Com­fort­able but en­vi­ous

San­ders fo­cuses less on em­pa­thy for the poor than on stok­ing the dis­con­tent of those who are en­vi­ous.

The Washington Post Sunday - - SUNDAY OPINION - GE­ORGE F. WILL georgewill@wash­

Amer­ica is more dis­tant from the 1933 be­gin­ning of the New Deal (82 years) than that be­gin­ning was from the 1865 end of the Civil War (68 years). Both episodes in­volved the na­tion’s un­der­stand­ing of equal­ity: The war af­firmed equal­ity of nat­u­ral rights, the New Deal ad­dressed un­equal so­cial con­di­tions. To­day’s Demo­cratic Party is frozen, like a fly in am­ber, in the New Deal pre­oc­cu­pa­tion — but with less ex­cuse than Democrats had dur­ing the Great De­pres­sion. The party be­lieves that eco­nomic in­equal­ity is an ur­gent prob­lem, and that its ur­gency should be un­der­stood in terms of huge dis­par­i­ties of wealth. Nei­ther propo­si­tion is (to use the term Jefferson used when he wrote equal­ity into Amer­ica’s cat­e­chism) a self-ev­i­dent truth.

The fun­da­men­tal pro­ducer of in­come in­equal­ity is free­dom. In­di­vid­u­als have dif­fer­ent ap­ti­tudes and at­ti­tudes. Not even uni­ver­sal free pub­lic ed­u­ca­tion, even were it well done, could equal­ize the abil­ity of in­di­vid­u­als to add value to the econ­omy. Be­sides, some peo­ple want to teach, oth­ers want to run hedge funds. In an open so­ci­ety, re­wards are set not by po­lit­i­cal power but by im­per­sonal mar­ket forces, the re­wards of which will dif­fer dra­mat­i­cally but usu­ally pre­dictably. Be­yond free­dom’s valu­able fe­cun­dity in pro­duc­ing un­equal so­cial out­comes, four other facets of to­day’s Amer­ica fuel in­equal­ity.

First, the en­ti­tle­ment state ex­ists pri­mar­ily to trans­fer wealth re­gres­sively, from the work­ing-age pop­u­la­tion to the re­tired el­derly who, af­ter a life­time of ac­cu­mu­la­tion, are the wealth­i­est age co­hort. Sec­ond, big, reg­u­la­tory gov­ern­ment in­her­ently ex­ac­er­bates in­equal­ity be­cause it in­evitably serves the strong — those suf­fi­ciently ed­u­cated, af­flu­ent, ar­tic­u­late and con­fi­dent to in­flu­ence the ad­min­is­tra­tive state’s myr­iad re­dis­tribu­tive ac­tions.

Third, seven years of ZIRP — ze­roin­t­er­est-rate pol­icy — have not re­stored the eco­nomic dy­namism es­sen­tial for so­cial mo­bil­ity but have had the in­tended ef­fect of driv­ing liq­uid­ity into eq­ui­ties in search of high yields, thereby en­rich­ing the 10 per­cent of Amer­i­cans who own ap­prox­i­mately 80 per­cent of the di­rectly owned stocks. Also, by mak­ing big gov­ern­ment in­ex­pen­sive, low in­ter­est rates ex­ac­er­bate the po­lit­i­cal class’s peren­nial dis­po­si­tion to­ward deficit spend­ing. And lit­tle of the 2016 fed­eral bud­get’s $283 bil­lion for debt ser­vice will flow to in­di­vid­u­als earn­ing less than the me­dian in­come.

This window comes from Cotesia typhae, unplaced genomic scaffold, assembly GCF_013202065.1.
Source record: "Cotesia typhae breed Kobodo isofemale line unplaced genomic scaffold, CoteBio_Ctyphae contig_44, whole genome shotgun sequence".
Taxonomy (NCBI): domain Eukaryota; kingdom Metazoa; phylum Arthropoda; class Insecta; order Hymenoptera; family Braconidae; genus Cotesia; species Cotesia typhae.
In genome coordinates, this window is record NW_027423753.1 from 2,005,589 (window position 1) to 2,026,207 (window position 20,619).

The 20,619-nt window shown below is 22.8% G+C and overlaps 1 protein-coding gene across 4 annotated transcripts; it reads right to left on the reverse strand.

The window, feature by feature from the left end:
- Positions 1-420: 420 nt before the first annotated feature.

Fourth, fam­ily dis­in­te­gra­tion crip­ples the pri­mary trans­mit­ter of so­cial cap­i­tal — the habits, mores, cus­toms and dis­po­si­tions nec­es­sary for seiz­ing op­por­tu­ni­ties. When 72 per­cent of African Amer­i­can chil­dren and 53 per­cent of His­panic chil­dren are born to un­mar­ried women, and 40 per­cent of all births are to un­mar­ried women, and a ma­jor­ity of all moth­ers un­der 30 are not liv­ing with the fa­thers of their chil­dren, the con­se­quences for the life chances, and life­time earn­ings, of mil­lions of chil­dren are enor­mous.

Sen. Bernie San­ders (I-Vt.) is do­ing well, if not good, by re­duc­ing the de­bate about equal­ity to re­sent­ment of large for­tunes. He should read Harry G. Frank­furt’s new book “On In­equal­ity.” It is so short (89 pages) that even a peri­patetic can­di­date can read it, and so lu­cid that he can­not miss its in­con­ve­nient point: “It is mis­guided to en­dorse eco­nomic egal­i­tar­i­an­ism as an au­then­tic moral ideal.”

Frank­furt, a Prince­ton pro­fes­sor of phi­los­o­phy emer­i­tus, ar­gues that eco­nomic in­equal­ity is not in­her­ently morally ob­jec­tion­able. “To the ex­tent that it is truly un­de­sir­able, it is on ac­count of its al­most ir­re­sistible ten­dency to gen­er­ate un­ac­cept­able in­equal­i­ties of other kinds.” Th­ese can in­clude ac­cess to elite ed­u­ca­tion, po­lit­i­cal in­flu­ence and other non­triv­ial mat­ters. But Frank­furt’s al­ter­na­tive to eco­nomic egal­i­tar­i­an­ism is the “doc­trine of suf­fi­ciency,” which is that the moral im­per­a­tive should be that ev­ery­one have enough.

The pur­suit of in­creased eco­nomic equal­ity might, but need not, serve the ethic of suf­fi­ciency. And this pur­suit might dis­tract peo­ple from un­der­stand­ing, and find­ing sat­is­fac­tion with, “what is needed for the kind of life a per­son would most sen­si­bly and ap­pro­pri­ately seek.” This has noth­ing to do with “the quan­tity of money that other peo­ple hap­pen to have.” Frank­furt ar­gues that “do­ing worse than oth­ers does not en­tail do­ing badly.” And an ob­ses­sion with oth­ers’ resources “con­trib­utes to the moral dis­ori­en­ta­tion and shal­low­ness of our time.”

San­ders fo­cuses less on em­pa­thy for the poor than on stok­ing the dis­con­tent of those who are com­fort­able but en­vi­ous. They will ul­ti­mately be dis­com­fited by the fact that envy is the only one of the seven deadly sins that does not give the sin­ner even mo­men­tary plea­sure. For­tu­nately, for most Amer­i­cans, believ­ing in equal­ity sim­ply means believ­ing that ev­ery­one is at least as good as ev­ery­one else.

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